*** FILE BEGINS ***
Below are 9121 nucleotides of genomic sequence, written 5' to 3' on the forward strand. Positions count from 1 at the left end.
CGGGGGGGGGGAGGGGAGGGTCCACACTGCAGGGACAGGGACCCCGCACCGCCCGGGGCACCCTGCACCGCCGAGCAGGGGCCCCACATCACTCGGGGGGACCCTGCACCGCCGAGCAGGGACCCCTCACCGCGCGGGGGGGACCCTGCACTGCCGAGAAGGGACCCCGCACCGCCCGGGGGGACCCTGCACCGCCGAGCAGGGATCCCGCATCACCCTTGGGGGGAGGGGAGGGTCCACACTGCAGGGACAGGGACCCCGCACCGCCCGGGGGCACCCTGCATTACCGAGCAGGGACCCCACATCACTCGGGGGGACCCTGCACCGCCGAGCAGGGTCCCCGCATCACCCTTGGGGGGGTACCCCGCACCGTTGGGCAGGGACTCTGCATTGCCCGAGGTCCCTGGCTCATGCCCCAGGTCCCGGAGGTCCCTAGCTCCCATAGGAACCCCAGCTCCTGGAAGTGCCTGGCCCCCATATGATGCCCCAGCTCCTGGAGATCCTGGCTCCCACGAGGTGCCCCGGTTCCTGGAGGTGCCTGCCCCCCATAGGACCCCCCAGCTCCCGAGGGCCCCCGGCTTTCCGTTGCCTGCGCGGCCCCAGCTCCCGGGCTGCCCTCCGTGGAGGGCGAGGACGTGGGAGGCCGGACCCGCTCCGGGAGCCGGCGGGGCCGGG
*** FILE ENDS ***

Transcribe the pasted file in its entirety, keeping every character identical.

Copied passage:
Below are 9121 nucleotides of genomic sequence, written 5' to 3' on the forward strand. Positions count from 1 at the left end.
CGGGGGGGGGGAGGGGAGGGTCCACACTGCAGGGACAGGGACCCCGCACCGCCCGGGGCACCCTGCACCGCCGAGCAGGGGCCCCACATCACTCGGGGGGACCCTGCACCGCCGAGCAGGGACCCCTCACCGCGCGGGGGGGACCCTGCACTGCCGAGAAGGGACCCCGCACCGCCCGGGGGGACCCTGCACCGCCGAGCAGGGATCCCGCATCACCCTTGGGGGGAGGGGAGGGTCCACACTGCAGGGACAGGGACCCCGCACCGCCCGGGGGCACCCTGCATTACCGAGCAGGGACCCCACATCACTCGGGGGGACCCTGCACCGCCGAGCAGGGTCCCCGCATCACCCTTGGGGGGGTACCCCGCACCGTTGGGCAGGGACTCTGCATTGCCCGAGGTCCCTGGCTCATGCCCCAGGTCCCGGAGGTCCCTAGCTCCCATAGGAACCCCAGCTCCTGGAAGTGCCTGGCCCCCATATGATGCCCCAGCTCCTGGAGATCCTGGCTCCCACGAGGTGCCCCGGTTCCTGGAGGTGCCTGCCCCCCATAGGACCCCCCAGCTCCCGAGGGCCCCCGGCTTTCCGTTGCCTGCGCGGCCCCAGCTCCCGGGCTGCCCTCCGTGGAGGGCGAGGACGTGGGAGGCCGGACCCGCTCCGGGAGCCGGCGGGGCCGGG